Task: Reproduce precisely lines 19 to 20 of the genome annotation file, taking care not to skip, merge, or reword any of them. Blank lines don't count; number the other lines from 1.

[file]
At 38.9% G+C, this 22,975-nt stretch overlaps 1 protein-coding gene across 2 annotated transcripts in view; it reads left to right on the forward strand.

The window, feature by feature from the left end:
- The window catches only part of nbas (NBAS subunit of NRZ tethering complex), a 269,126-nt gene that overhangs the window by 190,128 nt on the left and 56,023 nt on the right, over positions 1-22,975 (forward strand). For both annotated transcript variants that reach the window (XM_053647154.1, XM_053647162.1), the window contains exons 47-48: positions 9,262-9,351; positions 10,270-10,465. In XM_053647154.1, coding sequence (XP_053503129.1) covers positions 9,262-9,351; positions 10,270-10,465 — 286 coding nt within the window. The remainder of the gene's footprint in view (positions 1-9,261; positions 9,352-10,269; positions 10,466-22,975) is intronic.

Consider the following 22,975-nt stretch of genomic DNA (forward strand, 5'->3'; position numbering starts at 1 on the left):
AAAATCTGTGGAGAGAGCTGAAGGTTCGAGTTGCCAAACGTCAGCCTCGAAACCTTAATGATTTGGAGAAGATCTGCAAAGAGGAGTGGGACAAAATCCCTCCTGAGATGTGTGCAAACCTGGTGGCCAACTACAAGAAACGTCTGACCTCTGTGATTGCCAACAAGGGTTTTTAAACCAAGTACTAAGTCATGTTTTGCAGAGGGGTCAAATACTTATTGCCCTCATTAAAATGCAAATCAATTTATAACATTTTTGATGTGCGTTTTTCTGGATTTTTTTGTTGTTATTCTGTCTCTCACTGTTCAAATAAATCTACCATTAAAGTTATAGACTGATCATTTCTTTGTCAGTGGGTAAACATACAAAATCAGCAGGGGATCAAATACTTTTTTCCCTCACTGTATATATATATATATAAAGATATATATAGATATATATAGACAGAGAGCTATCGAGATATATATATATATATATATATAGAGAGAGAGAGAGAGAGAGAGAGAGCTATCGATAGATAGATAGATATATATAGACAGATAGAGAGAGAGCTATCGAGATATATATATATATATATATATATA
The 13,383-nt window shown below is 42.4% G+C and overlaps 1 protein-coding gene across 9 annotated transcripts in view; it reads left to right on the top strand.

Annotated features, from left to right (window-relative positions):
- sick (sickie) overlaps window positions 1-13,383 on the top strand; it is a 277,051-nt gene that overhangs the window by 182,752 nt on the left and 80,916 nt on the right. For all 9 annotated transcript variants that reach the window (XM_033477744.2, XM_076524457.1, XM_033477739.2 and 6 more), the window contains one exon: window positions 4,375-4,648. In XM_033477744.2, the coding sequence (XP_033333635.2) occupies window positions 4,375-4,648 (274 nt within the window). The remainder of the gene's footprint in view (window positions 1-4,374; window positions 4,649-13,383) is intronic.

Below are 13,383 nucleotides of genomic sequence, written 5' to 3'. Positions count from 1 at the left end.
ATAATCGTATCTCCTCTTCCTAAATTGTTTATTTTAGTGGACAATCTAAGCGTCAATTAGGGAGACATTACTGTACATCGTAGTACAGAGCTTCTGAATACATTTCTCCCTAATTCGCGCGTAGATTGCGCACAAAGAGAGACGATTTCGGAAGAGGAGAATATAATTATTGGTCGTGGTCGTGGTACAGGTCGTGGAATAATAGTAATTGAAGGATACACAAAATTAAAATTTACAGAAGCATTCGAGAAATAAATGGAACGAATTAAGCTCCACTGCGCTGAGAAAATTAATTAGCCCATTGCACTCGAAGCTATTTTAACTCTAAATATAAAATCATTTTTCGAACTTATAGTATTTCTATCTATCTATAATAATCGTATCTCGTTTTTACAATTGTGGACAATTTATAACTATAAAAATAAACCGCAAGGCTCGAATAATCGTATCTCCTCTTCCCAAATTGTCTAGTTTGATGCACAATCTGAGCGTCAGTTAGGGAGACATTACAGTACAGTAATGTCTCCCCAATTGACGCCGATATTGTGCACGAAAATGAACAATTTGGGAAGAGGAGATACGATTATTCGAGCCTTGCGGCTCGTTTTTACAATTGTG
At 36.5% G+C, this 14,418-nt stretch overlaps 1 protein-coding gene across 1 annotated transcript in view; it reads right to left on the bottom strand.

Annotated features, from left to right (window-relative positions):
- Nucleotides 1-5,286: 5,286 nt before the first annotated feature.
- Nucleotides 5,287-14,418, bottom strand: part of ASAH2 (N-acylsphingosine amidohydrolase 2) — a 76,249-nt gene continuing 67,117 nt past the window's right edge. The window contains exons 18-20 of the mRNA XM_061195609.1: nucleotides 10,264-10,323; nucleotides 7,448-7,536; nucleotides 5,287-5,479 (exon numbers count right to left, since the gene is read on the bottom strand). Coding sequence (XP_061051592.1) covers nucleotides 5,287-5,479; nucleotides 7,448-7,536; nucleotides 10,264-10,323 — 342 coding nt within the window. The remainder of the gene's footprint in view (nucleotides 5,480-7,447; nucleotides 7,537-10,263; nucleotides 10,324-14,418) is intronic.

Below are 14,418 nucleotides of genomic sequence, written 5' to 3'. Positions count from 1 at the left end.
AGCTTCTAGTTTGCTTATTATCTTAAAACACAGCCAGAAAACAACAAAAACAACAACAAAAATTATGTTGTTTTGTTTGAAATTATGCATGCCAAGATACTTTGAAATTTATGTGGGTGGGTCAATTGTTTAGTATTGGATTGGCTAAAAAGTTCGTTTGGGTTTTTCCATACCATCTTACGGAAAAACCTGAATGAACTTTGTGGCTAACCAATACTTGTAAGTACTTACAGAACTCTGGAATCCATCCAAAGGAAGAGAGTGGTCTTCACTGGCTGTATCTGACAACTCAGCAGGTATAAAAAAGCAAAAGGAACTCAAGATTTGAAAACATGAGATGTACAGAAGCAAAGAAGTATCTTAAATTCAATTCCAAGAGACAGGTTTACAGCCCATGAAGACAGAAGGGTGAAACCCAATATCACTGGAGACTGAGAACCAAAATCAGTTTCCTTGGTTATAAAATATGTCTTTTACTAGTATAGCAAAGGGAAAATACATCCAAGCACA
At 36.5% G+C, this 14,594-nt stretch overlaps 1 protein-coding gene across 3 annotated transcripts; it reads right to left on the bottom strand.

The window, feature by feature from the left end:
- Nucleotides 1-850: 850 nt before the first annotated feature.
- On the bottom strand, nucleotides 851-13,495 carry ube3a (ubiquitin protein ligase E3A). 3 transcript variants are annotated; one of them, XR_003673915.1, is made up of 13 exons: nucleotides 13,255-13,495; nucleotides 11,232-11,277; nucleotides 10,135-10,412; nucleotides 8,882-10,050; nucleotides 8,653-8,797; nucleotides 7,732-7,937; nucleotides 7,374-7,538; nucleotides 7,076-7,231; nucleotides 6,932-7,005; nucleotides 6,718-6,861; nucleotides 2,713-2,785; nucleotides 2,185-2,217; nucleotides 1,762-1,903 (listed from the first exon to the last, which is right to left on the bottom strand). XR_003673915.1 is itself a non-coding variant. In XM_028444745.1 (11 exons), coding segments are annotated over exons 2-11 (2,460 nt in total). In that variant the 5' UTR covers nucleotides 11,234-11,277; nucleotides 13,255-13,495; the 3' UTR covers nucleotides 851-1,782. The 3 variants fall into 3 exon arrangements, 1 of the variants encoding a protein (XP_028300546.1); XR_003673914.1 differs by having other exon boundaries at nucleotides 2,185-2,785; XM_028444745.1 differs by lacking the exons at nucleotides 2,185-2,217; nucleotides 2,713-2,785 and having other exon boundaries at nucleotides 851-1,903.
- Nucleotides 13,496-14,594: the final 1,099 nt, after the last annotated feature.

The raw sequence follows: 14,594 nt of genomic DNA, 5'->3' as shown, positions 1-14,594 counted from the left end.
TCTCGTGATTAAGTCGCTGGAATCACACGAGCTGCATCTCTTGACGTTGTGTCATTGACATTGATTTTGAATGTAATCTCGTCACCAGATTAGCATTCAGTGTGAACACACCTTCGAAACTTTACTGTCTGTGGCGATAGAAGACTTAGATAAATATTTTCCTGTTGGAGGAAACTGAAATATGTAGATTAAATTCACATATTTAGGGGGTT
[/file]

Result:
- Nucleotides 1-850: 850 nt before the first annotated feature.
- On the bottom strand, nucleotides 851-13,495 carry ube3a (ubiquitin protein ligase E3A). 3 transcript variants are annotated; one of them, XR_003673915.1, is made up of 13 exons: nucleotides 13,255-13,495; nucleotides 11,232-11,277; nucleotides 10,135-10,412; nucleotides 8,882-10,050; nucleotides 8,653-8,797; nucleotides 7,732-7,937; nucleotides 7,374-7,538; nucleotides 7,076-7,231; nucleotides 6,932-7,005; nucleotides 6,718-6,861; nucleotides 2,713-2,785; nucleotides 2,185-2,217; nucleotides 1,762-1,903 (listed from the first exon to the last, which is right to left on the bottom strand). XR_003673915.1 is itself a non-coding variant. In XM_028444745.1 (11 exons), coding segments are annotated over exons 2-11 (2,460 nt in total). In that variant the 5' UTR covers nucleotides 11,234-11,277; nucleotides 13,255-13,495; the 3' UTR covers nucleotides 851-1,782. The 3 variants fall into 3 exon arrangements, 1 of the variants encoding a protein (XP_028300546.1); XR_003673914.1 differs by having other exon boundaries at nucleotides 2,185-2,785; XM_028444745.1 differs by lacking the exons at nucleotides 2,185-2,217; nucleotides 2,713-2,785 and having other exon boundaries at nucleotides 851-1,903.